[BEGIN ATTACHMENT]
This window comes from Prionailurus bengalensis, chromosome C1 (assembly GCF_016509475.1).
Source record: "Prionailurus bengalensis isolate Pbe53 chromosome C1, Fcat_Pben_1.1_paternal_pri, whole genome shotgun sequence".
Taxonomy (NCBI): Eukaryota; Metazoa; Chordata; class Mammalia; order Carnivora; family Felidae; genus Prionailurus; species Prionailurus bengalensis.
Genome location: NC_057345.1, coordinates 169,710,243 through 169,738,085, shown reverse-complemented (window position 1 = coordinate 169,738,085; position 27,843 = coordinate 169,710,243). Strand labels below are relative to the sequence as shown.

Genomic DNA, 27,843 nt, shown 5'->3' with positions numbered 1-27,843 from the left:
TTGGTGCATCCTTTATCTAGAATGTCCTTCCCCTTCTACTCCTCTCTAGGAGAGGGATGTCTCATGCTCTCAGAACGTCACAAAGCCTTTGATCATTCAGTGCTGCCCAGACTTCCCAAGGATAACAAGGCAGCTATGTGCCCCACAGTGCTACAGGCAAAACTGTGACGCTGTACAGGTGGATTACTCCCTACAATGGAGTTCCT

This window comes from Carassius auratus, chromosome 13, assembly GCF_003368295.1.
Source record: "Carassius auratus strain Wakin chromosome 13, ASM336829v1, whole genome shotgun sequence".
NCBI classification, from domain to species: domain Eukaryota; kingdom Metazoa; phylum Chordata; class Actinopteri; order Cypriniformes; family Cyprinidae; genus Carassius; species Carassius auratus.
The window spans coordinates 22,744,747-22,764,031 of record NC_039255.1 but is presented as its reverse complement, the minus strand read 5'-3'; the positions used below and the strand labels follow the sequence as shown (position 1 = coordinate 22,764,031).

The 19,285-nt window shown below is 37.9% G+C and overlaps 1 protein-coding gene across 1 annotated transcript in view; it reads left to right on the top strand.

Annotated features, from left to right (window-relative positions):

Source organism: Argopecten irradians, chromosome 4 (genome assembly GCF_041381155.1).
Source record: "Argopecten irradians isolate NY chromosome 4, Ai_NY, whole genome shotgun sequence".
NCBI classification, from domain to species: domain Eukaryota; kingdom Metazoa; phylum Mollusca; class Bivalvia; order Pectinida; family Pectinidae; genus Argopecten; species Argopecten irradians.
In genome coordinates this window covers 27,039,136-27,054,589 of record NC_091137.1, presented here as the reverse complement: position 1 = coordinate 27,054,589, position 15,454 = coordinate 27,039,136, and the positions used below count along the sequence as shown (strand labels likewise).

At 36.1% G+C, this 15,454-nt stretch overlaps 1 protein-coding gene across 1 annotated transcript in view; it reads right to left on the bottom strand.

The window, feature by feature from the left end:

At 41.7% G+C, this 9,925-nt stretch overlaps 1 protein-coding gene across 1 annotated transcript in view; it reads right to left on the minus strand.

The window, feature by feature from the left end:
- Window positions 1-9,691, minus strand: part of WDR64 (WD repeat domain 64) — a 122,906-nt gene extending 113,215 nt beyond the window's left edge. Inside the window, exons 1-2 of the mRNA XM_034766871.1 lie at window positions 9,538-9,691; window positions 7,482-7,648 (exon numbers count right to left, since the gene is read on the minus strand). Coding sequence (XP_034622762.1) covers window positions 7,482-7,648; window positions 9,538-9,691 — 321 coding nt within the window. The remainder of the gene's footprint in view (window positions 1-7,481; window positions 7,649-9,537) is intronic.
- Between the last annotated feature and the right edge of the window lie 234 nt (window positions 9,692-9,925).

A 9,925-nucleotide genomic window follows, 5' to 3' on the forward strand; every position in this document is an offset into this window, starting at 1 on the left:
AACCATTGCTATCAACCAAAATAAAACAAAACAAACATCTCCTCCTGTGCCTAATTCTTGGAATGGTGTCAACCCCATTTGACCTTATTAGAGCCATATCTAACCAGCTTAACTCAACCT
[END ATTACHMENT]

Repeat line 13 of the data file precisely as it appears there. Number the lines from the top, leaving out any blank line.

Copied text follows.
Source organism: Argopecten irradians, chromosome 4 (genome assembly GCF_041381155.1).